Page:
Why is terraforming Mars even considered
The lake must be extremely salty
contentRead on one side
The researchers do not provide direct evidence of water. After all, nobody was there to drill into the lake below the surface; a robot that could do that would first have to be developed and then flown there. However, they do provide a strong indication with the help of the indirect measurements. The method of investigation is known from Earth. "With the help of radar waves, water below the Antarctic ice sheet was detected and analyzed," writes the glaciologist Anja Diez from the Norwegian Polar Institute in Tromsø in an article accompanying the study (Science, 2018). "The radar waves reflected from a water surface are stronger than those from rock or sediment," she explains. They can therefore be seen relatively brightly in the radar gram that depicts the recordings - exactly as Orosei and his team have described.
What is a planet
In the literal sense of the word, a planet is a celestial bodies buzzing around. To be considered a planet according to the definition of the International Astronomical Union (IAU), it must meet three criteria:
1) It moves in an orbit around the sun.
2) Its mass is large enough to keep it in hydrostatic equilibrium. In other words: It is approximately spherical.
3) It is the dominant object of its orbit, which means that over time it has gotten everything else out of the way through its gravitational field.
The solar system
"My (Mercury) father (Venus) explains (earth) to me (Mars) every (Jupiter) Saturday (Saturn) our (Uranus) nine (Neptune) planets (Pluto)" - this is a memento for the planets of our solar system. The Donkey bridge lists them in the correct order, starting with Mercury, the closest to the Sun.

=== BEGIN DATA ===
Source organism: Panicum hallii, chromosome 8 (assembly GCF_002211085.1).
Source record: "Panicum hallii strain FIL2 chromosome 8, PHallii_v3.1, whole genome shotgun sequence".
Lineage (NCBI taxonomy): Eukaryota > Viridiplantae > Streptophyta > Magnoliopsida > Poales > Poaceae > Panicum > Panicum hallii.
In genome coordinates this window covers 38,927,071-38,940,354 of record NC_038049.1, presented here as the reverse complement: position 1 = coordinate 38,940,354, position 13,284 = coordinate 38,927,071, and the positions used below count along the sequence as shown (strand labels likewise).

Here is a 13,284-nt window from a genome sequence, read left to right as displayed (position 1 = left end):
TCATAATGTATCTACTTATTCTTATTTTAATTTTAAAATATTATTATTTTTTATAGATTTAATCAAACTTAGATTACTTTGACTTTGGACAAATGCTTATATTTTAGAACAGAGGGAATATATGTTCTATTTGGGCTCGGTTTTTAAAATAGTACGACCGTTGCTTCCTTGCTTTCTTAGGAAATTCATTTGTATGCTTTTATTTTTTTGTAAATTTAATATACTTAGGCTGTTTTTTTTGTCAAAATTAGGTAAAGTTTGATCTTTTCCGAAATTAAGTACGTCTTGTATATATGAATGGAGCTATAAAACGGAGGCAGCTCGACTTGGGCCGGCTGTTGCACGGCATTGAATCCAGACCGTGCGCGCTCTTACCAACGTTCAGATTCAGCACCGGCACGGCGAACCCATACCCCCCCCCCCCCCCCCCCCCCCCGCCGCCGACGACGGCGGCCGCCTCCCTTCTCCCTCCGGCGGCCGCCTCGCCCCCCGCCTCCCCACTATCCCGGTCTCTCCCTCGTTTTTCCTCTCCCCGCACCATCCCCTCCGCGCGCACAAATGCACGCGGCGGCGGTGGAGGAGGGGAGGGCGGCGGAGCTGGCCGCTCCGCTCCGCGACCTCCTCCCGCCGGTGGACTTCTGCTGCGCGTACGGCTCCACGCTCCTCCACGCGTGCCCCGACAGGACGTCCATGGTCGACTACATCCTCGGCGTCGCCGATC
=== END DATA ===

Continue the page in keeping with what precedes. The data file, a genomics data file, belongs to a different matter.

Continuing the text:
But be careful: it has been in effect since 2006 Pluto officially only as a dwarf planetbecause it does not meet the third planetary criterion. A controversial decision that is being discussed further in professional circles. Sometimes there is a new candidate for this: Planet X, also called Planet 9, which is hidden outside the orbit of Neptune. However, its existence has not yet been proven. For the time being, the following slogan applies to our solar system: "My (Mercury) father (Venus) explains (earth) to me (Mars) every (Jupiter) Saturday (Saturn) our (Uranus) night sky (Neptune)."
Astronomers believed they had a good understanding of how the planets in our solar system were formed. But now there are hundreds of distant star systems and thus thousands Exoplanets known that question the previous model.
Theoretically, there may be other explanations for the abnormalities, for example a layer of carbon ice. "But the team excluded them all," writes Diez. The work of Orosei leaves a liquid layer of water or soaked sediment as the only explanation.
"The authors have provided convincing evidence," says Stephen Clifford, who first considered the existence of such a lake 30 years ago. "But it's a discovery that the rest of the radar community should scrutinize to rule out alternatives." A mission originally planned for 2022 could have done this, but it is currently unlikely to take place.